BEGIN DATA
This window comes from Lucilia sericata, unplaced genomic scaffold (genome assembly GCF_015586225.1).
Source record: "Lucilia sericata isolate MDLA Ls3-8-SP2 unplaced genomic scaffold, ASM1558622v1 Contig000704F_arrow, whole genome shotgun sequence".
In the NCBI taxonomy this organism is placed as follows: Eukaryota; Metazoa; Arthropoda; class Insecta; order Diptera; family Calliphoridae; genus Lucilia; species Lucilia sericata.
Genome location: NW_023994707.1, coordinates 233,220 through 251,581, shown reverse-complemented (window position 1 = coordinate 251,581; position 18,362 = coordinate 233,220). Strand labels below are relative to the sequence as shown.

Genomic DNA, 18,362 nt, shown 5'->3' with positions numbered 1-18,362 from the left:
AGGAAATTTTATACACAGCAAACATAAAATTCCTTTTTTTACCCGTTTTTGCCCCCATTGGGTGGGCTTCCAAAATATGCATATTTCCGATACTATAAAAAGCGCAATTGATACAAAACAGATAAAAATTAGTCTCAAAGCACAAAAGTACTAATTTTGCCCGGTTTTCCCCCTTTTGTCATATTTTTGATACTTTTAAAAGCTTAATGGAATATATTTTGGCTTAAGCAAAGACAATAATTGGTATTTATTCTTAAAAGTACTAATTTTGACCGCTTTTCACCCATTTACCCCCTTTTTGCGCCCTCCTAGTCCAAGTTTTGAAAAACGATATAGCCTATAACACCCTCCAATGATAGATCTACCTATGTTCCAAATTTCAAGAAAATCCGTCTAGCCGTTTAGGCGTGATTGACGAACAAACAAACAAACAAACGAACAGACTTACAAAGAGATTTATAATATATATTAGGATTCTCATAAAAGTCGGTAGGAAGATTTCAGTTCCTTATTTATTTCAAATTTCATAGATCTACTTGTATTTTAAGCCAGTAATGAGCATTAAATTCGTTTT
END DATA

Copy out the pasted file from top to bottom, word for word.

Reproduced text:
This window comes from Lucilia sericata, unplaced genomic scaffold (genome assembly GCF_015586225.1).
Source record: "Lucilia sericata isolate MDLA Ls3-8-SP2 unplaced genomic scaffold, ASM1558622v1 Contig000704F_arrow, whole genome shotgun sequence".
In the NCBI taxonomy this organism is placed as follows: Eukaryota; Metazoa; Arthropoda; class Insecta; order Diptera; family Calliphoridae; genus Lucilia; species Lucilia sericata.
Genome location: NW_023994707.1, coordinates 233,220 through 251,581, shown reverse-complemented (window position 1 = coordinate 251,581; position 18,362 = coordinate 233,220). Strand labels below are relative to the sequence as shown.

Genomic DNA, 18,362 nt, shown 5'->3' with positions numbered 1-18,362 from the left:
AGGAAATTTTATACACAGCAAACATAAAATTCCTTTTTTTACCCGTTTTTGCCCCCATTGGGTGGGCTTCCAAAATATGCATATTTCCGATACTATAAAAAGCGCAATTGATACAAAACAGATAAAAATTAGTCTCAAAGCACAAAAGTACTAATTTTGCCCGGTTTTCCCCCTTTTGTCATATTTTTGATACTTTTAAAAGCTTAATGGAATATATTTTGGCTTAAGCAAAGACAATAATTGGTATTTATTCTTAAAAGTACTAATTTTGACCGCTTTTCACCCATTTACCCCCTTTTTGCGCCCTCCTAGTCCAAGTTTTGAAAAACGATATAGCCTATAACACCCTCCAATGATAGATCTACCTATGTTCCAAATTTCAAGAAAATCCGTCTAGCCGTTTAGGCGTGATTGACGAACAAACAAACAAACAAACGAACAGACTTACAAAGAGATTTATAATATATATTAGGATTCTCATAAAAGTCGGTAGGAAGATTTCAGTTCCTTATTTATTTCAAATTTCATAGATCTACTTGTATTTTAAGCCAGTAATGAGCATTAAATTCGTTTT